Zorro: Family Code

Sunday 23rd, December 2018 / 10:54
By Tim Ford

CALGARY – The Giggle Gang. That’s the internal nickname for the dynamic trio of Rebecca Northan, Bruce Horak, and Christian Goutsis, three of Calgary’s best-known theatre artists. Previously collaborating on Slipper at Alberta Theatre Projects, Northan, Horak, and Goutsis have forged strong personal ties as well as professional ones. “We like to laugh,” Northan says, “But we like there to be heart.” It’s a succinct turn of phrase for shows that the Giggle Gang have created, but especially true of Zorro: Family Code, which is being presented by Alberta Theatre Projects as their holiday performance.

Northan and her collaborators picked up on the classic pulp action hero from their superhero fandom. “Bruce and Christian and I are all fans of the superhero genre,” she says. “Bruce and Christian more than me, because they grew up reading comic books. I didn’t know, for example, that Zorro was the template for Batman…the night that Bruce Wayne’s parents are killed, they’re seeing The Mask of Zorro in the theatre.”

The co-creators saw Zorro as a heavyweight title, and as an opportunity to create a work that would be fully scripted, instead of utilizing the pantomime or semi-improvised format of Slipper or of Northan’s famous show Blind Date.

In adapting the work, Northan and her co-creators sought to update the legendary Zorro for ATP’s family audience. “We’ve basically imagined a whole other story,” she says. “We have middle-aged Zorro. He’s a widower. He’s got a 9 year-old son and a 19 year-old daughter. So you have the masked vigilante getting on in age, and how does he be a single parent, and keep his identity from his kids while thwarting his enemies.”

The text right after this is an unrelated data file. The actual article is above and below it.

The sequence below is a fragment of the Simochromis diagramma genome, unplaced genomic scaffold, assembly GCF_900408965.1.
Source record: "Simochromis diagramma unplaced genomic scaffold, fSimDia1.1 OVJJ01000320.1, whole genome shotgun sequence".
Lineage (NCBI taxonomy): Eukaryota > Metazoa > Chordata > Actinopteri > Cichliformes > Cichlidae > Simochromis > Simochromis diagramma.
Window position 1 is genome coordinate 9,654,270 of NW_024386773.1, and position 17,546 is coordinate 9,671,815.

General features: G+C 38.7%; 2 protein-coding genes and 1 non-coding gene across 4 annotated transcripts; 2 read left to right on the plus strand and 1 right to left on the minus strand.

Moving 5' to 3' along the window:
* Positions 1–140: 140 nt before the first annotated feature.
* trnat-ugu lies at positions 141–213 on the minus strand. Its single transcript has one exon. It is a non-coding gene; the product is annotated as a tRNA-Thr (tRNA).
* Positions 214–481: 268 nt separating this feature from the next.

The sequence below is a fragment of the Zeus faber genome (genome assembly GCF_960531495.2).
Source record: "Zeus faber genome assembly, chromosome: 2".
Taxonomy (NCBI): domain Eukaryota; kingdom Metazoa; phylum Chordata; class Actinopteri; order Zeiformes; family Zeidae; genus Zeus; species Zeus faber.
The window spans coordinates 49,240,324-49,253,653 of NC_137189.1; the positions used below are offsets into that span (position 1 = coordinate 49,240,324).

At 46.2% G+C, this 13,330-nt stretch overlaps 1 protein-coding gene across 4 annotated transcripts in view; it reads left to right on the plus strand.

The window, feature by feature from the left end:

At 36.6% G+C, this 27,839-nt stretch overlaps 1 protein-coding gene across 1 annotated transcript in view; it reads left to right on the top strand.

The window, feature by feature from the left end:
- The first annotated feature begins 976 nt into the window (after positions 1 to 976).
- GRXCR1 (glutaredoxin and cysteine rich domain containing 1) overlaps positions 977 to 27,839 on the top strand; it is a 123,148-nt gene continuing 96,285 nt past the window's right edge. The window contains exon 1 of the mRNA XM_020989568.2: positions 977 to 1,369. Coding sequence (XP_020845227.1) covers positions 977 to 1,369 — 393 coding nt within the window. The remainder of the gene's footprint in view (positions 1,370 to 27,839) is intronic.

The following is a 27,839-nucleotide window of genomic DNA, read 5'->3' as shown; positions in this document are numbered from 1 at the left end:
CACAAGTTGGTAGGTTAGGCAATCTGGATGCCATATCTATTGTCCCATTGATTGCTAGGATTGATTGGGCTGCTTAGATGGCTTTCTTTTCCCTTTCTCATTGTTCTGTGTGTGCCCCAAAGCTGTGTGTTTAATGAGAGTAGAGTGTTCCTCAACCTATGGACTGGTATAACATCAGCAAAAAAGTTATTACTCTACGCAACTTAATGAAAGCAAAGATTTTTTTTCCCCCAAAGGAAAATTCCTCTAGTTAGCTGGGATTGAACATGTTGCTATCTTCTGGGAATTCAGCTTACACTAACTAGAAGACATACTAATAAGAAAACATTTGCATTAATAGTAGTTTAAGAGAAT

As they present a Zorro evolving with the times, Northan and her collaborators are also evolving as artists, in stature in and in vision. Northan recognizes the influence that work like Blind Date has had on her career, as both a “blessing and a curse” in how she’s perceived. “People think I only do improv,” she says. “There’s a bit of re-education over time.”

Nevertheless, she maintains close ties with her seminal work, with productions of Blind Date opening up in places like Norway, and with the creation of Queer Blind Date through Toronto’s Buddies in Bad Times Theatre in 2016. At the same time, Northan is seeking to branch out and try new things, and finding success.

“It’s nice to be at a point in my career where I can pitch ideas to artistic directors, and they want to have a conversation,” she says. “Because they’ve seen our past work, they’ve said ‘what’s your next idea?’ That’s an exciting place to be. For the first time ever, I’m thinking two years in advance.”

Whatever comes next, Northan sincerely hopes she gets to work with her Giggle Gang family for years to come, creating work that, in her words, asks, “What is love? What is true love? And how would you express it? I love the audience, and I want you to feel loved in the space, on the stage.” That is a core message Northan echoes in Zorro: Family Code. “What do we want to put out into the world?” she says. “Are we kind to people, we value everyone’s life? I hope that families ask each other: What do you think our family code is?”

Zorro: Family Code is now playing at Alberta Theatre Projects until Dec. 30 (6:30pm weeknights, 1pm & 6pm weekends), and is recommended for ages 5+. Tickets are available online at atplive.com or at 403-294-7402.

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